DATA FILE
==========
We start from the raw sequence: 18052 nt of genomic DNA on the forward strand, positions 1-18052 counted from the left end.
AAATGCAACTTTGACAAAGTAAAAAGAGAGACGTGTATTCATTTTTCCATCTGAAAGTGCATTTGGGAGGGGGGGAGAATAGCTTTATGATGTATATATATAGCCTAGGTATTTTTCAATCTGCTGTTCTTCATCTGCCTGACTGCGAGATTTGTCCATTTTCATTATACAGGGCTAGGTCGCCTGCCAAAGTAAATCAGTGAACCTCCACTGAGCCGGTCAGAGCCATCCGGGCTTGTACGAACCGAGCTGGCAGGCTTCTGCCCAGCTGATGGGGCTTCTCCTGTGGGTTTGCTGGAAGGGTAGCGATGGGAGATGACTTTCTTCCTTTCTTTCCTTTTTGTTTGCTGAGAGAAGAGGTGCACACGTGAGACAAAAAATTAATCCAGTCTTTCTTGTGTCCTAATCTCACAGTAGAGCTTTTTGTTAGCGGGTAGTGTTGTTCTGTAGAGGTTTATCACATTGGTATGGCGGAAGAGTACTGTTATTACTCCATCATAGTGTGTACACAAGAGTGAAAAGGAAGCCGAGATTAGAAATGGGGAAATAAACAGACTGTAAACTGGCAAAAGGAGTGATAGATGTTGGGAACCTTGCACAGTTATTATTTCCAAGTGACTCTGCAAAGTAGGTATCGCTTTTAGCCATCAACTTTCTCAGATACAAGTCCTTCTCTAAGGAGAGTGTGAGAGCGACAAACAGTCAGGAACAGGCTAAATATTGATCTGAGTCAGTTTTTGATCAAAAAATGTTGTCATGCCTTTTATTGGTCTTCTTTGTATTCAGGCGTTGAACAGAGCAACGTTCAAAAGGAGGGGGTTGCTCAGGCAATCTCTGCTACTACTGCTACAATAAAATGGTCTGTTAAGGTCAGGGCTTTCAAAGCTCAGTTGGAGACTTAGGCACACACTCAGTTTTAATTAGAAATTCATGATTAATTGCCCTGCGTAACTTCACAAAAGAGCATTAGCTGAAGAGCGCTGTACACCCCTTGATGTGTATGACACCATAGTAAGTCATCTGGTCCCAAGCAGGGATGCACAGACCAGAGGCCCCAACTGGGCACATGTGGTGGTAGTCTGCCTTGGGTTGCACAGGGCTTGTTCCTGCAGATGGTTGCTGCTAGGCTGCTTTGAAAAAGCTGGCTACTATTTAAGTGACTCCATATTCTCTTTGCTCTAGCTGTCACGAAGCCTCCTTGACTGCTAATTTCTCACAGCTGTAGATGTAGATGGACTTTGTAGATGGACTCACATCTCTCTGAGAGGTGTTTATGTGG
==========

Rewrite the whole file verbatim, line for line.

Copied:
We start from the raw sequence: 18052 nt of genomic DNA on the forward strand, positions 1-18052 counted from the left end.
AAATGCAACTTTGACAAAGTAAAAAGAGAGACGTGTATTCATTTTTCCATCTGAAAGTGCATTTGGGAGGGGGGGAGAATAGCTTTATGATGTATATATATAGCCTAGGTATTTTTCAATCTGCTGTTCTTCATCTGCCTGACTGCGAGATTTGTCCATTTTCATTATACAGGGCTAGGTCGCCTGCCAAAGTAAATCAGTGAACCTCCACTGAGCCGGTCAGAGCCATCCGGGCTTGTACGAACCGAGCTGGCAGGCTTCTGCCCAGCTGATGGGGCTTCTCCTGTGGGTTTGCTGGAAGGGTAGCGATGGGAGATGACTTTCTTCCTTTCTTTCCTTTTTGTTTGCTGAGAGAAGAGGTGCACACGTGAGACAAAAAATTAATCCAGTCTTTCTTGTGTCCTAATCTCACAGTAGAGCTTTTTGTTAGCGGGTAGTGTTGTTCTGTAGAGGTTTATCACATTGGTATGGCGGAAGAGTACTGTTATTACTCCATCATAGTGTGTACACAAGAGTGAAAAGGAAGCCGAGATTAGAAATGGGGAAATAAACAGACTGTAAACTGGCAAAAGGAGTGATAGATGTTGGGAACCTTGCACAGTTATTATTTCCAAGTGACTCTGCAAAGTAGGTATCGCTTTTAGCCATCAACTTTCTCAGATACAAGTCCTTCTCTAAGGAGAGTGTGAGAGCGACAAACAGTCAGGAACAGGCTAAATATTGATCTGAGTCAGTTTTTGATCAAAAAATGTTGTCATGCCTTTTATTGGTCTTCTTTGTATTCAGGCGTTGAACAGAGCAACGTTCAAAAGGAGGGGGTTGCTCAGGCAATCTCTGCTACTACTGCTACAATAAAATGGTCTGTTAAGGTCAGGGCTTTCAAAGCTCAGTTGGAGACTTAGGCACACACTCAGTTTTAATTAGAAATTCATGATTAATTGCCCTGCGTAACTTCACAAAAGAGCATTAGCTGAAGAGCGCTGTACACCCCTTGATGTGTATGACACCATAGTAAGTCATCTGGTCCCAAGCAGGGATGCACAGACCAGAGGCCCCAACTGGGCACATGTGGTGGTAGTCTGCCTTGGGTTGCACAGGGCTTGTTCCTGCAGATGGTTGCTGCTAGGCTGCTTTGAAAAAGCTGGCTACTATTTAAGTGACTCCATATTCTCTTTGCTCTAGCTGTCACGAAGCCTCCTTGACTGCTAATTTCTCACAGCTGTAGATGTAGATGGACTTTGTAGATGGACTCACATCTCTCTGAGAGGTGTTTATGTGG